About youth policy and youth policies
At youthpolicy.org, we are building a global evidence-base for youth policy. We generate and consolidate knowledge and information on youth policies, including an annual report on the state of youth policy [2013 | 2014] and an overview of national youth policies. Read more about what we do, and what we offer, at http://www.youthpolicy.org/about/.
On this page you can find short introductions and links to further reading about:
The increasing value of and attention for a dedicated national youth policy is marked most discernibly by the Lisbon Declaration on Youth Policies and Programmes, which was adopted at the World Conference of Ministers Responsible for Youth in 1998 and states:
“We commit ourselves to ensuring that national youth policy formulation, implementation and follow-up processes are, at appropriate level, accorded commitment from the highest political level, including the provision of adequate levels of resources.”
The 1998 World Youth Forum that preceeded the Ministerial Conference demanded
“the formulation in all states of youth policies, by the year 2005, which are cross-sectoral, comprehensive and formulated with long-term vision coupled with Action Plans.”
As our 2013 Report on the State of Youth Policy documents, this challenge has not been met:
As of January 2013, of 198 countries, 99 (50%) have a current youth policy. A further 56 (28%) are revising their existing or, in a few cases, developing their first national youth policy. A total of 43 states (22%) has no youth policy (yet).
Details about youth policy at regional level can be found in our mapping of the regional youth scenes:
- The Regional Youth Scene in Africa
- The Regional Youth Scene in Asia and the Pacific
- The Regional Youth Scene in Europe
- The Regional Youth Scene in the Middle East and North Africa
- The Regional Youth Scene in Latin America and the Caribbean
The framework for youth policy at international level is largely set by the United Nations and its various agencies, subsidiary organs and affiliated organisations.
The Convention on the Rights of the Child is the only legally binding international instrument addressing the full range of human rights of children. There is no such treaty for young people (independent of the various understandings of which age-range the notion of young people should cover, which differs greatly across countries and oftentimes within countries across policy areas).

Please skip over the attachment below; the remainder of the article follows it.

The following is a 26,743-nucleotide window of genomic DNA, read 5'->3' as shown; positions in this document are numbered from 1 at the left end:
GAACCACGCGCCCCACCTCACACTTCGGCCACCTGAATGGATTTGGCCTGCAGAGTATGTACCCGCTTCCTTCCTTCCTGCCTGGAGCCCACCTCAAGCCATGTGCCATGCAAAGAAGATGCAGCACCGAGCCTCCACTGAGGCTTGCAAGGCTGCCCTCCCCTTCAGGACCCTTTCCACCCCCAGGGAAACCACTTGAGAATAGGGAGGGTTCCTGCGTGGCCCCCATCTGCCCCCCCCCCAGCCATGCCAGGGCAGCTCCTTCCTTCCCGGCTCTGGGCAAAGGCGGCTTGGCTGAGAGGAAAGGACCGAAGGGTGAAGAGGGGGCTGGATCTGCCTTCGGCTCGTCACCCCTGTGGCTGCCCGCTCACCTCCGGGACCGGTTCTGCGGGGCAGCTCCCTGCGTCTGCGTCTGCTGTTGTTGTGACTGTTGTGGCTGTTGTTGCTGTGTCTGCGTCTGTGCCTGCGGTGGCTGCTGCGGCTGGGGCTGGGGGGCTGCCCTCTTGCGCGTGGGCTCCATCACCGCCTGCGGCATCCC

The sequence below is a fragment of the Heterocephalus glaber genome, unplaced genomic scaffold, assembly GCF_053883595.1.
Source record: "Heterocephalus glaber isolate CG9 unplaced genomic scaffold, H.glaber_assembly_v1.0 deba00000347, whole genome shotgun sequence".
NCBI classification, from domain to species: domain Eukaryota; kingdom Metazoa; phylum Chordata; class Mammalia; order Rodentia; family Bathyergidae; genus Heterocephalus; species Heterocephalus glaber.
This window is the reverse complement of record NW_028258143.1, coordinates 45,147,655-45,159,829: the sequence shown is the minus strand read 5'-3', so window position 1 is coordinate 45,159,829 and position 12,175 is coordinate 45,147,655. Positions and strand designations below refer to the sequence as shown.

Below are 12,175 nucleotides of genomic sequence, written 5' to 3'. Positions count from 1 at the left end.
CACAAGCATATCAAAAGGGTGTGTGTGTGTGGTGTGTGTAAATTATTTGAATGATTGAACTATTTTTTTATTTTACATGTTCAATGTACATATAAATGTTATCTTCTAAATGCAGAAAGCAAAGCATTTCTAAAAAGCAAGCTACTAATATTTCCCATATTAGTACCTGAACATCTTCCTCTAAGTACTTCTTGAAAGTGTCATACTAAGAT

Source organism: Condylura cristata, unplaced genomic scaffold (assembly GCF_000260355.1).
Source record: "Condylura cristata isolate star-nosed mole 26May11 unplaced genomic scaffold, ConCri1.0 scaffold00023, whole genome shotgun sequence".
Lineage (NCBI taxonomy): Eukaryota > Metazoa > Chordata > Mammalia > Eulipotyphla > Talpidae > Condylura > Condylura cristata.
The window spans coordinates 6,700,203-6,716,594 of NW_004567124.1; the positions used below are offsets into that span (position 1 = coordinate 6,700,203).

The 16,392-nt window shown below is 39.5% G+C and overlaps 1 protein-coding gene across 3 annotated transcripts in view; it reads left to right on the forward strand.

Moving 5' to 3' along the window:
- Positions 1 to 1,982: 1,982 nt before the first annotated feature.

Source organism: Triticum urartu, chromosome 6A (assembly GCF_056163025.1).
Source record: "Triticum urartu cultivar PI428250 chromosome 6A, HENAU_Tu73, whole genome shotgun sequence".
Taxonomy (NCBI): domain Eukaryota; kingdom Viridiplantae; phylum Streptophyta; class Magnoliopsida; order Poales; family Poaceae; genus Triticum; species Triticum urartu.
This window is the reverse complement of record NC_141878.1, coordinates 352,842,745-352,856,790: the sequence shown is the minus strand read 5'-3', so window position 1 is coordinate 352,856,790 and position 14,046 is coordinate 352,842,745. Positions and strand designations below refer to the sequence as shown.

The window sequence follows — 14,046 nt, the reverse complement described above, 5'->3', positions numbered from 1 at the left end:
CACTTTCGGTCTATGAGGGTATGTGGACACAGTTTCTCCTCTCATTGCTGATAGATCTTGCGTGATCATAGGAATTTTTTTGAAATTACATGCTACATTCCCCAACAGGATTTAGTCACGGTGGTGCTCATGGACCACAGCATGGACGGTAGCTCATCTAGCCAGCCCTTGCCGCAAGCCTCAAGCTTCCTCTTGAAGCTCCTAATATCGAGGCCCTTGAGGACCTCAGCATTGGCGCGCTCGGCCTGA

The major soft instruments of international youth policy are:
- The World Programme of Action for Youth (pdf) and the regular reports of the Secretary General on its implementation (2012, 2010, 2008, 2006, 2005, 2001, 1999, 1997).
- The combined activities of UN agencies and programmes on youth issues, underpinned by regular resolutions of the General Assembly on policies and programmes involving youth (2015, 2014, 2012, 2010, 2008, 2005, 2004, 2002, 2000, 1979).
- Thematic resolutions and declarations on youth-relevant issues, such as the Declaration on the Promotion among Youth of the Ideals of Peace, Mutual Respect and Understanding between Peoples in 1965 or the Global Analysis and Evaluation of National Action Plans on Youth Employment in 2005.
- The International Youth Years in 1985 themed “Participation, Development, Peace” (proclamation and declaration) and 2010 themed “Dialogue and Mutual Understanding” (proclamation and declaration).
- Ministerial conferences, such as the 1998 World Conference of Ministers Responsible for Youth (Lisbon, Portugal), the 2010 World Youth Conference (León, Mexico) and the upcoming 2014 World Youth Conference (Colombo, Sri Lanka).
More details can be found in our mapping of the international youth sector.
Note that the youth programmes, actions and approaches of the UN are currently being streamlined through the United Nations Inter-Agency Network on Youth Development (IANYD) and the System-Wide Action Plan on Youth (SWAP). Find out more in our podcast episode with the UN Youth Envoy.